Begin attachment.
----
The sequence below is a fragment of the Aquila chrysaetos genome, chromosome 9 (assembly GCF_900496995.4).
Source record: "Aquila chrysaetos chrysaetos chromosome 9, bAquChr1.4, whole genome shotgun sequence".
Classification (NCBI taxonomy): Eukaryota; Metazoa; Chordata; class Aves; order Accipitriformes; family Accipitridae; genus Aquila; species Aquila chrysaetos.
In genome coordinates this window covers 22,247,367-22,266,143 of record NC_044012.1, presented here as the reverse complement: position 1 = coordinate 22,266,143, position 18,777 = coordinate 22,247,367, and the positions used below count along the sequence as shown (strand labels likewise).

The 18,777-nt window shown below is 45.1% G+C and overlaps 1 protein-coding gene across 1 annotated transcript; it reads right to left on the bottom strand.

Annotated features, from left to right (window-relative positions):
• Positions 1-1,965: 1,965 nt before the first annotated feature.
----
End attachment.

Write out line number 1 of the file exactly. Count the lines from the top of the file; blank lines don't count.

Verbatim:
The sequence below is a fragment of the Aquila chrysaetos genome, chromosome 9 (assembly GCF_900496995.4).